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Throwing Injuries

THROWING || This week in professional development session, our physio team delved into throwing techniques and links to injury. Proper throwing mechanics are important to understand as they may enable an athlete to achieve maximum performance with minimum chance of injury (Fleisig et al 2012).

Throwing, tennis serving, cricket fast bowling and golf swings are all excellent examples are how the summation of the bodies forces can result in massive outputs of power. Although force to a ball or other projectile is applied directly by the hand, a 'kinetic chain' of the entire body is used.

One essential and shared property of these activities is they utilise the kinetic chain to generate and transfer energy from the larger body parts to the smaller, more injury-prone upper extremities. These activities are all also notorious for high rates of injury. The kinetic chain principle asserts that in a coordinated human motion, energy and momentum are transferred through sequential body segments, achieving maximum magnitude in the terminal segment.

This kinetic chain in throwing includes the following sequence of motions: stride, pelvis rotation, upper torso rotation, elbow extension, shoulder internal rotation and wrist flexion (Fleisig et al 2012).

According to Agresta and colleagues (2019), Risk factors for shoulder pain are:

  • Workload (spikes or high volume)

  • Age (younger athletes are more prone to injury)

  • Throwing technique (e.g lack of follow through, elbow varus and shoulder external rotation torque)

  • Reduction in shoulder range of motion (particularly shoulder internal rotation in preseason)

  • Reduced preseason strength (supraspinatus and prone external rotation strength)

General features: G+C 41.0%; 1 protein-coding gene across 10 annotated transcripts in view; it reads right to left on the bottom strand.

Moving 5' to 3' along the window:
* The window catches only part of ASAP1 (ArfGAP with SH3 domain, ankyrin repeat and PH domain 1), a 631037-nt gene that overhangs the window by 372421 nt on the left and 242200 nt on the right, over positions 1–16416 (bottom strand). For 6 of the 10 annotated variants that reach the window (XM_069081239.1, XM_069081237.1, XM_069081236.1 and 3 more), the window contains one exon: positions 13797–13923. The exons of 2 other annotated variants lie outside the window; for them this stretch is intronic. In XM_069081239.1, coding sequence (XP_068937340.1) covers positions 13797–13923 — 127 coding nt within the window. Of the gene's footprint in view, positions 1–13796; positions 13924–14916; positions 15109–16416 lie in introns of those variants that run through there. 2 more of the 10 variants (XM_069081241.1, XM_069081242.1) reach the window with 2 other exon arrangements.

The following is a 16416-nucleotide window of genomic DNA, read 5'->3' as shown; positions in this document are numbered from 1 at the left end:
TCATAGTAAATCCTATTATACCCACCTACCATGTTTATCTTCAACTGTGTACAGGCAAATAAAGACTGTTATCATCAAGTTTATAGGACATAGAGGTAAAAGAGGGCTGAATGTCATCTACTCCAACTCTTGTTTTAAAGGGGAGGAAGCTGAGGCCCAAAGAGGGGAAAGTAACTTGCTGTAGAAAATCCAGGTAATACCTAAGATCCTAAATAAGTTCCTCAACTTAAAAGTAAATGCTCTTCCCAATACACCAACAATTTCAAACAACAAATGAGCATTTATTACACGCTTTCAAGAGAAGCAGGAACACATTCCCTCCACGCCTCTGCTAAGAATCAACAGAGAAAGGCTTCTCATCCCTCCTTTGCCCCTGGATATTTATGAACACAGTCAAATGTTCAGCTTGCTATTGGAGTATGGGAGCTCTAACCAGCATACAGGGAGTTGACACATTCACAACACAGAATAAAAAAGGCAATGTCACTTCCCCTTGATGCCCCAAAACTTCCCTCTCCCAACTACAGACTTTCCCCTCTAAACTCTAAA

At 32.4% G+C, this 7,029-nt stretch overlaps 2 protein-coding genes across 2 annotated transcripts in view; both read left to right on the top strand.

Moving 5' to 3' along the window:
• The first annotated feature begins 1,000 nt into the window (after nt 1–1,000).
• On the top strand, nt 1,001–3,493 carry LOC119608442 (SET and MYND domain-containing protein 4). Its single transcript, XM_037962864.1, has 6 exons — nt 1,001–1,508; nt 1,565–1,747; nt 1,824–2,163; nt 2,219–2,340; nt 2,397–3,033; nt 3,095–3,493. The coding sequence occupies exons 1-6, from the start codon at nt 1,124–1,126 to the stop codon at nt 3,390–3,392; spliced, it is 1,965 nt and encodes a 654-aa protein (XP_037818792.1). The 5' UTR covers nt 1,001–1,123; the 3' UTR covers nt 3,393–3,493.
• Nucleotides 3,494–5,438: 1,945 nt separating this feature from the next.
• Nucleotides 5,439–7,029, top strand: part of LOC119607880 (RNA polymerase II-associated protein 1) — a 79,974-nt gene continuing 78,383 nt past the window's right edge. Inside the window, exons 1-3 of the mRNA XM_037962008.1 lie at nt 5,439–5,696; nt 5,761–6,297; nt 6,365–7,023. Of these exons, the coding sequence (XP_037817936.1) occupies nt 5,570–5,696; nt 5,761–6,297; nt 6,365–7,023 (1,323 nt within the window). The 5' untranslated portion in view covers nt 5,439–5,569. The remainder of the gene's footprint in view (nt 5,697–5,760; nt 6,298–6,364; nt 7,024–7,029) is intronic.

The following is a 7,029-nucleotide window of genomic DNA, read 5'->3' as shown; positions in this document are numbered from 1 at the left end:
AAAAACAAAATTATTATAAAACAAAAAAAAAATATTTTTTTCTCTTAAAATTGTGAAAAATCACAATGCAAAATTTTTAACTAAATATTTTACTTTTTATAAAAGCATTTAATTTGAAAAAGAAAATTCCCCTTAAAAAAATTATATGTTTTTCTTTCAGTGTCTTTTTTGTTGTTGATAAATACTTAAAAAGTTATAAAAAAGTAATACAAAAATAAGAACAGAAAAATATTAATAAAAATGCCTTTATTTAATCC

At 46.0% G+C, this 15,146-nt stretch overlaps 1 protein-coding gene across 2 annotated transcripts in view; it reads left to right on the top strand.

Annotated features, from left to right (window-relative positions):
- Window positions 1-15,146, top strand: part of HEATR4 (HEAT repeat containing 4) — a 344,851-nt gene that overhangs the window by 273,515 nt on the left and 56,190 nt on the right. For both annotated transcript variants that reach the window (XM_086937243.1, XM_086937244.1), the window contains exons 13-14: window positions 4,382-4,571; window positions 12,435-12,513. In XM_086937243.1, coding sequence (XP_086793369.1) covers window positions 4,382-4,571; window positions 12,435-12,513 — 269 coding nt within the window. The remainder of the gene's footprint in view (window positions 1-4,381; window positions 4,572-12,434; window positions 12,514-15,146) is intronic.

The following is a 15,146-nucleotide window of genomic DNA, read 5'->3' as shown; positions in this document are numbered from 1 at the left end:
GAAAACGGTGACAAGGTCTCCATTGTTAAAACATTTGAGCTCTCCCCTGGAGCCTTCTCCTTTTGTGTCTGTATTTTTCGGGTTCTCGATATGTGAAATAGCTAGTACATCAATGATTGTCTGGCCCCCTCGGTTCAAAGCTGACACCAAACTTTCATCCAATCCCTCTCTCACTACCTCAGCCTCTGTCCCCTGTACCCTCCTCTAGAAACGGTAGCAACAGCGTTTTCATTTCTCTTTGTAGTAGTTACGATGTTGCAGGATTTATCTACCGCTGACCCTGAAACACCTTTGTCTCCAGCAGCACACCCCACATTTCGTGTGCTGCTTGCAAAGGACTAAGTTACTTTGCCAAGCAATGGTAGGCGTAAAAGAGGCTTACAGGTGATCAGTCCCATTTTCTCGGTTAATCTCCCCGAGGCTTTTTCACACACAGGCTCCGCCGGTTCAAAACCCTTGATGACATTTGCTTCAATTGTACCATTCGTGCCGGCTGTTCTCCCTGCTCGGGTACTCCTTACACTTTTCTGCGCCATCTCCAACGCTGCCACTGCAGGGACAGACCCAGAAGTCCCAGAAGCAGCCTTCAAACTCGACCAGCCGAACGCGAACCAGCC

• Reduction in thoracic rotation

  • Previous injury

Whilst we love a nerdy discussion on intrinsic vs extrinsic risk factors and specific rehab options as much as the next person, sometimes you just need to get outside in the sun and FEEL the task you are poring over!!

The key phases of throwing are loosely depicted in the below photos by our Praxis Principal and former 1st Grade Cricketer, Stephen (adapted from Escamilla et al 2007):

Click on the photo to slow the sequence

One of the final key questions from the day was: Who out of our physiotherapists has a "custard arm" and who has a "bullet"?? So if you or someone you know is in a throwing sport, have a chat to us today on (07) 3102 3337 or book online at to ensure you have an injury free season ahead!

Until next time, Praxis what you preach

Team Praxis

Prevent. Prepare. Perform


Fleisig, G. S., Barrentine, S. W., Escamilla, R. F., & Andrews, J. R. (1996). Biomechanics of overhand throwing with implications for injuries. Sports Medicine, 21(6), 421-437.

Agresta, C. E., Krieg, K., & Freehill, M. T. (2019). Risk factors for baseball-related arm injuries: a systematic review. Orthopaedic journal of sports medicine, 7(2), 2325967119825557.

Escamilla, R. F., Barrentine, S. W., Fleisig, G. S., Zheng, N., Takada, Y., Kingsley, D., & Andrews, J. R. (2007). Pitching biomechanics as a pitcher approaches muscular fatigue during a simulated baseball game. The American journal of sports medicine, 35(1), 23-33.

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